Water losses are our biggest risk

16 October 2012 - 02:15 By Crispian Olver
Crispian Olver
Crispian Olver

One of the biggest dangers of climate change is the threat to our water resources. As our water engineers constantly remind us, South Africa is a water scarce country.

The most densely populated province, Gauteng, straddles a watershed, and has to import 88% of its water, most of it from the Vaal River (with some additional transfers from the Tugela River and Lesotho).

The Water Research Commission has warned that in the absence of greater efforts at water conservation, Gauteng could run out of water by 2016.

Most municipalities are implementing strategies to conserve water more effectively. You will have noticed that your monthly water bill from the municipality has been steadily rising as the full costs of water management are passed on to the consumer. Many municipalities use a rising block tariff system, which penalises high water users, and makes users more conscious of the amount they are consuming. The rising costs are also driven by the costs of providing a basic level of free water to each household (making the subsequent amounts of water more expensive).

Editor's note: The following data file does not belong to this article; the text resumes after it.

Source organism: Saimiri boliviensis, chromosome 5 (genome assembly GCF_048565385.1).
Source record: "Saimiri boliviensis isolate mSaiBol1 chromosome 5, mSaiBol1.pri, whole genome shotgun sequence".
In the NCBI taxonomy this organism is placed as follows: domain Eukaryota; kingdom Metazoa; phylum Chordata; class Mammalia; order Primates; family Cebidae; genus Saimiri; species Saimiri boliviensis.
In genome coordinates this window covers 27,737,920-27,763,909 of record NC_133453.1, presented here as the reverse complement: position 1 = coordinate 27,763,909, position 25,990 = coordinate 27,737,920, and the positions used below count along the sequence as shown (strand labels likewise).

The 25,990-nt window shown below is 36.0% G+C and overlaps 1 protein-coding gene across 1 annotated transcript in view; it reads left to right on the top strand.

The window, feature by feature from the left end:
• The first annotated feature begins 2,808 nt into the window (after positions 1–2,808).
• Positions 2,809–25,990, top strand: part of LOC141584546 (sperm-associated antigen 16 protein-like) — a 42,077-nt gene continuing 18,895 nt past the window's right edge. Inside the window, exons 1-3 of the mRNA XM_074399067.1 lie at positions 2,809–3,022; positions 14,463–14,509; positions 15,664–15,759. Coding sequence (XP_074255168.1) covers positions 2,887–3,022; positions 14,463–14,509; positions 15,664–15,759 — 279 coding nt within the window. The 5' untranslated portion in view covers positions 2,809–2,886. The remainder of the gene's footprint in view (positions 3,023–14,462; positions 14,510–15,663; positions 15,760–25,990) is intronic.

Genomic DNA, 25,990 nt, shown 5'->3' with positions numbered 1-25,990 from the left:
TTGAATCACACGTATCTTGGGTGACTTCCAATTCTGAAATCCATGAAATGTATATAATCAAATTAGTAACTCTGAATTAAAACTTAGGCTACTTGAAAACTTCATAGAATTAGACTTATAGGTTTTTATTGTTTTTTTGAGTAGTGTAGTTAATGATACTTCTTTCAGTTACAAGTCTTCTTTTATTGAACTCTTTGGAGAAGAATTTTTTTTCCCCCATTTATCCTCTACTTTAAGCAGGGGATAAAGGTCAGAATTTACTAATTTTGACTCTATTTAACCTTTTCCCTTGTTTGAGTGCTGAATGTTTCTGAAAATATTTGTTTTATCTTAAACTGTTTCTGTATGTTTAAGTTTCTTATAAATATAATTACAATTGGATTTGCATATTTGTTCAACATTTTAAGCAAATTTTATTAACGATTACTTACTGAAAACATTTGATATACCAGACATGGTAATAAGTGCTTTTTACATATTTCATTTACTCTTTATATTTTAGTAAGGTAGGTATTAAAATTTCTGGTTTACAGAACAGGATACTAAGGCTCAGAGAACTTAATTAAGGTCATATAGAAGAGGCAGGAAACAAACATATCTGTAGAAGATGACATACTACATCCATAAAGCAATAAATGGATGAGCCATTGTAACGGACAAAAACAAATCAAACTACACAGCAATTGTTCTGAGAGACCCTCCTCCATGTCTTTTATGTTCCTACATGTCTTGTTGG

All of these are part of good practice in water management and they should be applauded.

But these efforts are undermined by the amount of water losses from the water system. The bulk infrastructure that carries the water from dams to treatment plants, and from there to your community and finally your home, is often old and leaking.

It's difficult to get statistics on the actual amount of water losses, but researchers have estimated that we lose between 30% and 40% of the national water supply through water losses.

While we can make all sorts of demands on water users to use water sparingly, the first place to start must surely be to stop these losses. Municipalities are fond of large capital programmes to roll out new infrastructure. I guess that repairing old infrastructure is not nearly as compelling to municipal politicians.

But there is a financial angle to this as well. New infrastructure generates revenue from future water users. Projects to stop water losses don't generate revenues, even though they make massive savings.

City finance departments don't take these savings into account when evaluating projects, and they are given a lower priority on city capital budgets.

The end result is that we are just not investing in projects to stem our water losses, when it is actually the first thing we should be doing.